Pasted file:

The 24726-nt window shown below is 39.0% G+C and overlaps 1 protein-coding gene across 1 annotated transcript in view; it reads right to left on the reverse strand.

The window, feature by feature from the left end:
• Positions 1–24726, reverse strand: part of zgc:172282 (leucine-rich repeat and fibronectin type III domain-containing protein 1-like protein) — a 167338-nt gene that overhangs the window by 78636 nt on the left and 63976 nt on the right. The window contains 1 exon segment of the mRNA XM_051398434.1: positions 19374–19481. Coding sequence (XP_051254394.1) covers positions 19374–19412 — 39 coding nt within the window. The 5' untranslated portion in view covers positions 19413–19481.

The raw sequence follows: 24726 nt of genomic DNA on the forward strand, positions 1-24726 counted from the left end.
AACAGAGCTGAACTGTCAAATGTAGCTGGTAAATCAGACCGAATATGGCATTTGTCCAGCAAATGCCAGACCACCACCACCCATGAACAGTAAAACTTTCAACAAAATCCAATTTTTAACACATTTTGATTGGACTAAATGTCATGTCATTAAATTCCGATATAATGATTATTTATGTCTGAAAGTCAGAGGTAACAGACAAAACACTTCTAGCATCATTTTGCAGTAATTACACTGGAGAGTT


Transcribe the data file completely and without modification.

The 24726-nt window shown below is 39.0% G+C and overlaps 1 protein-coding gene across 1 annotated transcript in view; it reads right to left on the reverse strand.

The window, feature by feature from the left end:
• Positions 1–24726, reverse strand: part of zgc:172282 (leucine-rich repeat and fibronectin type III domain-containing protein 1-like protein) — a 167338-nt gene that overhangs the window by 78636 nt on the left and 63976 nt on the right. The window contains 1 exon segment of the mRNA XM_051398434.1: positions 19374–19481. Coding sequence (XP_051254394.1) covers positions 19374–19412 — 39 coding nt within the window. The 5' untranslated portion in view covers positions 19413–19481.

The raw sequence follows: 24726 nt of genomic DNA on the forward strand, positions 1-24726 counted from the left end.
AACAGAGCTGAACTGTCAAATGTAGCTGGTAAATCAGACCGAATATGGCATTTGTCCAGCAAATGCCAGACCACCACCACCCATGAACAGTAAAACTTTCAACAAAATCCAATTTTTAACACATTTTGATTGGACTAAATGTCATGTCATTAAATTCCGATATAATGATTATTTATGTCTGAAAGTCAGAGGTAACAGACAAAACACTTCTAGCATCATTTTGCAGTAATTACACTGGAGAGTT